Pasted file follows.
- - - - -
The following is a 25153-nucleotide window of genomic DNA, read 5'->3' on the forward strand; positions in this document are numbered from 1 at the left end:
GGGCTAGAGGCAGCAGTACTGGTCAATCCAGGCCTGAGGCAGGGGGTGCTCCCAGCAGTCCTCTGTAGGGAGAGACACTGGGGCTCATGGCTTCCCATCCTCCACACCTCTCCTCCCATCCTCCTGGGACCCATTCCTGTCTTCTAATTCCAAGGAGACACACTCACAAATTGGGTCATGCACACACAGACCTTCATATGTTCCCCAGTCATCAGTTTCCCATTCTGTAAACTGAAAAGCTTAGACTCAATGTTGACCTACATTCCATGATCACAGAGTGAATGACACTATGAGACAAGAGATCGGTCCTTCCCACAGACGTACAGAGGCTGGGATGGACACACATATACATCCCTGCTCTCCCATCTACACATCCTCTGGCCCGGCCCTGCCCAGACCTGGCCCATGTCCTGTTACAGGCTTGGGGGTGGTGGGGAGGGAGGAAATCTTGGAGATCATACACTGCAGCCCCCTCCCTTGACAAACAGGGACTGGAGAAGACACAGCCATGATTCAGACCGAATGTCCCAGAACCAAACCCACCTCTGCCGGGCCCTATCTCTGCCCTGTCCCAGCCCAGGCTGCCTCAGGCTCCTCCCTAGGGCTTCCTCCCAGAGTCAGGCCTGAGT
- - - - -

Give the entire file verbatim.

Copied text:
The following is a 25153-nucleotide window of genomic DNA, read 5'->3' on the forward strand; positions in this document are numbered from 1 at the left end:
GGGCTAGAGGCAGCAGTACTGGTCAATCCAGGCCTGAGGCAGGGGGTGCTCCCAGCAGTCCTCTGTAGGGAGAGACACTGGGGCTCATGGCTTCCCATCCTCCACACCTCTCCTCCCATCCTCCTGGGACCCATTCCTGTCTTCTAATTCCAAGGAGACACACTCACAAATTGGGTCATGCACACACAGACCTTCATATGTTCCCCAGTCATCAGTTTCCCATTCTGTAAACTGAAAAGCTTAGACTCAATGTTGACCTACATTCCATGATCACAGAGTGAATGACACTATGAGACAAGAGATCGGTCCTTCCCACAGACGTACAGAGGCTGGGATGGACACACATATACATCCCTGCTCTCCCATCTACACATCCTCTGGCCCGGCCCTGCCCAGACCTGGCCCATGTCCTGTTACAGGCTTGGGGGTGGTGGGGAGGGAGGAAATCTTGGAGATCATACACTGCAGCCCCCTCCCTTGACAAACAGGGACTGGAGAAGACACAGCCATGATTCAGACCGAATGTCCCAGAACCAAACCCACCTCTGCCGGGCCCTATCTCTGCCCTGTCCCAGCCCAGGCTGCCTCAGGCTCCTCCCTAGGGCTTCCTCCCAGAGTCAGGCCTGAGT